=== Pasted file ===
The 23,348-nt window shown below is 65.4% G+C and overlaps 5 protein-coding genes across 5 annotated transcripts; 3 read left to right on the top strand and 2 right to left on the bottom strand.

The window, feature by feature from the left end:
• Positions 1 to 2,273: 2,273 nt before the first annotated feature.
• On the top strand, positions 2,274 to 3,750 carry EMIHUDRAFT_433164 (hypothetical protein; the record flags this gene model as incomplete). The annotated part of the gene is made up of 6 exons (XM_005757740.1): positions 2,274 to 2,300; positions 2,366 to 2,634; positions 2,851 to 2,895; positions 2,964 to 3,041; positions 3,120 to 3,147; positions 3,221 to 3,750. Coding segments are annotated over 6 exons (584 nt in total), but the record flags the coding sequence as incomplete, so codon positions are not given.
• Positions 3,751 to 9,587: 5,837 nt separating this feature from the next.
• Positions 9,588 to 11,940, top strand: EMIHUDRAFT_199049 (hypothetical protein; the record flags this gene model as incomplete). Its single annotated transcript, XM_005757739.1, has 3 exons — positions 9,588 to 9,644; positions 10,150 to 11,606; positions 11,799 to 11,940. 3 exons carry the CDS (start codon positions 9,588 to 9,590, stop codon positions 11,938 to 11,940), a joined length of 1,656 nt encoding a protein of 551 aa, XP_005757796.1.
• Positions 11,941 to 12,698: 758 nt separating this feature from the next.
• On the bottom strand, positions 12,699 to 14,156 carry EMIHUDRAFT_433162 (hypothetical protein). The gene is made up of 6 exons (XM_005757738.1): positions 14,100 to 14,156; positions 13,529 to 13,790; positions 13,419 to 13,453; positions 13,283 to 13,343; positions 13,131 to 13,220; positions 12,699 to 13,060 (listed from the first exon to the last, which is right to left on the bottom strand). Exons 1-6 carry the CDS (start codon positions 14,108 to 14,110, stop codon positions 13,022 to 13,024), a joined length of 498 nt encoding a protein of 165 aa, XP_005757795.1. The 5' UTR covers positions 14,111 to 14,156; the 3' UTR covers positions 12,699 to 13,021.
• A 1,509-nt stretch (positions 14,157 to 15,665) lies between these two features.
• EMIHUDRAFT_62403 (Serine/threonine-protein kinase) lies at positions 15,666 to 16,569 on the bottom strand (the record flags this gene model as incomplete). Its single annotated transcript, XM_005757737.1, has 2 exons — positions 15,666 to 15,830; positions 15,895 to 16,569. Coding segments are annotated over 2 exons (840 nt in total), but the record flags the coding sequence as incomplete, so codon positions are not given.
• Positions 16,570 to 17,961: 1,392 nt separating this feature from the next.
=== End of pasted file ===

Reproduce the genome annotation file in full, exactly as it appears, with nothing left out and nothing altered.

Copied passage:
The 23,348-nt window shown below is 65.4% G+C and overlaps 5 protein-coding genes across 5 annotated transcripts; 3 read left to right on the top strand and 2 right to left on the bottom strand.

The window, feature by feature from the left end:
• Positions 1 to 2,273: 2,273 nt before the first annotated feature.
• On the top strand, positions 2,274 to 3,750 carry EMIHUDRAFT_433164 (hypothetical protein; the record flags this gene model as incomplete). The annotated part of the gene is made up of 6 exons (XM_005757740.1): positions 2,274 to 2,300; positions 2,366 to 2,634; positions 2,851 to 2,895; positions 2,964 to 3,041; positions 3,120 to 3,147; positions 3,221 to 3,750. Coding segments are annotated over 6 exons (584 nt in total), but the record flags the coding sequence as incomplete, so codon positions are not given.
• Positions 3,751 to 9,587: 5,837 nt separating this feature from the next.
• Positions 9,588 to 11,940, top strand: EMIHUDRAFT_199049 (hypothetical protein; the record flags this gene model as incomplete). Its single annotated transcript, XM_005757739.1, has 3 exons — positions 9,588 to 9,644; positions 10,150 to 11,606; positions 11,799 to 11,940. 3 exons carry the CDS (start codon positions 9,588 to 9,590, stop codon positions 11,938 to 11,940), a joined length of 1,656 nt encoding a protein of 551 aa, XP_005757796.1.
• Positions 11,941 to 12,698: 758 nt separating this feature from the next.
• On the bottom strand, positions 12,699 to 14,156 carry EMIHUDRAFT_433162 (hypothetical protein). The gene is made up of 6 exons (XM_005757738.1): positions 14,100 to 14,156; positions 13,529 to 13,790; positions 13,419 to 13,453; positions 13,283 to 13,343; positions 13,131 to 13,220; positions 12,699 to 13,060 (listed from the first exon to the last, which is right to left on the bottom strand). Exons 1-6 carry the CDS (start codon positions 14,108 to 14,110, stop codon positions 13,022 to 13,024), a joined length of 498 nt encoding a protein of 165 aa, XP_005757795.1. The 5' UTR covers positions 14,111 to 14,156; the 3' UTR covers positions 12,699 to 13,021.
• A 1,509-nt stretch (positions 14,157 to 15,665) lies between these two features.
• EMIHUDRAFT_62403 (Serine/threonine-protein kinase) lies at positions 15,666 to 16,569 on the bottom strand (the record flags this gene model as incomplete). Its single annotated transcript, XM_005757737.1, has 2 exons — positions 15,666 to 15,830; positions 15,895 to 16,569. Coding segments are annotated over 2 exons (840 nt in total), but the record flags the coding sequence as incomplete, so codon positions are not given.
• Positions 16,570 to 17,961: 1,392 nt separating this feature from the next.